Responding to Zbigniew Zalewski (EPP-ED, PL) on Russia and the WTO she said, "I want to see Russia join the World Trade Organisation".
 
Commissioner-designate's experience and profile
 
Ms Mann also asked what in personal and professional background had equipped her for the role of Trade Commissioner.  Baroness Ashton firstly stressed her personal commitment to Europe.  She recalled her first visit to Strasbourg to seek support for UK SME exporters, saying she had succeeded through working closely with the Parliament, Commission and Council. She then pointed to her negotiating skills throughout her career and the breadth of her values.
 
For the IND/DEM Group, Nigel Farage (UK) asked whether Baroness Ashton would not have been happier with another policy brief, given that she has no direct experience in international trade.  "I have hundreds of technical experts who have been working on the trade portfolio for years," she said. "But I do have the experience to go and negotiate on behalf of the EU because I am a negotiator - it's what I do."
 
Financial crisis
 
"I don’t believe that the answers to any of our problems – that includes the current financial crisis – lie in reversing the current openness of the global economy. I believe they lie in managing economic globalisation better", said the Commissioner-designate in her opening statement.
 
For the Development Committee, Thijs Berman (PES, NL) referred to the triple crises of food, energy and financial markets and asked how development co-operation can be integrated into trade policy.  Catherine Ashton said she shared concerns about the impact on the world's poorest and that was also worried that the economic downturn should not challenge our commitment to aid. "We have to develop a negotiating style to help overcome that," she said.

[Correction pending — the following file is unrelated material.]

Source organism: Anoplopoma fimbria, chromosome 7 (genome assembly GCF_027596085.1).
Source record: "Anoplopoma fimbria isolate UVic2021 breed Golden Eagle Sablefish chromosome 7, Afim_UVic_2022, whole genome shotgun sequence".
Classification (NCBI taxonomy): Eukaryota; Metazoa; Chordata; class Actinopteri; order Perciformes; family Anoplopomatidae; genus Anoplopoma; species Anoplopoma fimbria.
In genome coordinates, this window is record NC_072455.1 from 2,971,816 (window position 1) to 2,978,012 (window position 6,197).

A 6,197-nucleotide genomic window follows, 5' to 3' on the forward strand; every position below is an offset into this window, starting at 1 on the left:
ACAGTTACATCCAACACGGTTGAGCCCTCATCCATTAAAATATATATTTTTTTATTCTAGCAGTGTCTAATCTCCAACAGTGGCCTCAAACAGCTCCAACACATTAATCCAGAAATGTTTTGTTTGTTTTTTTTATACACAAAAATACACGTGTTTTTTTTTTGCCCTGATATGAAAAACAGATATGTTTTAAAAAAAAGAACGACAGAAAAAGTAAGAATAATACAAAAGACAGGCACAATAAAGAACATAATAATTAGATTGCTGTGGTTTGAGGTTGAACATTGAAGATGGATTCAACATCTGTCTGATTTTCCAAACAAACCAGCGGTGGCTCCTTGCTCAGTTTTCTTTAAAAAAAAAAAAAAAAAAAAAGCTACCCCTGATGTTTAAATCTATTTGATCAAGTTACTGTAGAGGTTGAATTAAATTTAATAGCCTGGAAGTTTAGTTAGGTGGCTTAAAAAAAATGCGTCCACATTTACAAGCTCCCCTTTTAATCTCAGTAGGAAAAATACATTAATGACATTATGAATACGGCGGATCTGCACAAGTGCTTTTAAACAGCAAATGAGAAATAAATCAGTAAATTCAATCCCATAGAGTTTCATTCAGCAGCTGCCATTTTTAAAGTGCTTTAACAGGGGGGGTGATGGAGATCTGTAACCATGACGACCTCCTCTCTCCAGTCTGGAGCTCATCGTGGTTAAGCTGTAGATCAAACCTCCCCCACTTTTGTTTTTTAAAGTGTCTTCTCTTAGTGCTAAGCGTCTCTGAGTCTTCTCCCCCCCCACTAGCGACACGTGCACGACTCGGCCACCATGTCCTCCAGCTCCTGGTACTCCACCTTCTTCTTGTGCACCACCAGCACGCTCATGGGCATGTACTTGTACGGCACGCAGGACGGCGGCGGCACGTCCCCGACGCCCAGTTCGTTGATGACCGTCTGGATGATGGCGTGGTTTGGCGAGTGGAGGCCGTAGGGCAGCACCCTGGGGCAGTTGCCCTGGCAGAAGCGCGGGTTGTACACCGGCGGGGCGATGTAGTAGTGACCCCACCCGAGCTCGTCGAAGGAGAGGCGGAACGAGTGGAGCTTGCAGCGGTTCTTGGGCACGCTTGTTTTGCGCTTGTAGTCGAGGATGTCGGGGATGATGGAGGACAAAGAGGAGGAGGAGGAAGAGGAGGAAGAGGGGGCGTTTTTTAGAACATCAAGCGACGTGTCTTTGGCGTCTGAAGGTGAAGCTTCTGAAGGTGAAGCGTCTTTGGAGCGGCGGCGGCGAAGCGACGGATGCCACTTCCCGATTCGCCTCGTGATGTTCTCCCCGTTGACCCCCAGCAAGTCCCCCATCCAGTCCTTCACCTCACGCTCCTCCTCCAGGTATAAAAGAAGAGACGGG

Bilateral negotiations
 
Jacek Saryusz-Wolski (EPP-ED, PL), Foreign Affairs Committee Chair, and Christopher Fjelner (EPP-ED, SE) asked the Baroness whether she would pursue stronger engagement with the Ukraine, Moldova and Georgia through closer free trade agreements. Baroness Ashton did not claim to be an expert in this area but said she was capable of recognising the importance of developing closer trade and other relations.
 
In looking further east to Central Asia, Mr Saryusz-Wolski asked whether we should link questions of free trade with human rights.  The Baroness reemphasised that trade is only one strand of the Commission's work. Commissioners with different portfolios should work in partnership.  "Trade is just one piece of the jigsaw for finding solutions."
 
MEPs also questioned the Commissioner-designate on reviving the negotiations with the Mercosur block. "I am keen on resuming negotiations with this group of countries", she told Daniel Varela (EPP-ED, ES) and Ioan Mircea Pascu (PES, RO). Ignasi Guardans (ALDE, ES) raised the permanent dilemma between negotiating with regions or on a country basis.
 
Responding to Glyn Ford (PES, UK), Baroness Ashton expressed her support for a partnership agreement with China and an economic integration scheme with Japan.
 
Economic Partnership Agreements
 
"I don’t think there is any single model for trade liberalisation that works everywhere and at all times. There are only tailored solutions to the specific needs and the potential strengths of different countries. This would guide my approach in areas such as the Economic Partnership Agreements, where I want to listen to and learn from our ACP partners how best to take forward final agreements", said Baroness Ashton.
 
"On the Development model entrenched in the EPAs, would the Commissioner-designate be ready to fight internally and stand up against her administration", asked David Martin (PES, UK), EP rapporteur for the EPA on the Caribbean. "It has to be, in the end, my decision", she replied, looking over at the Commission officials present in the room.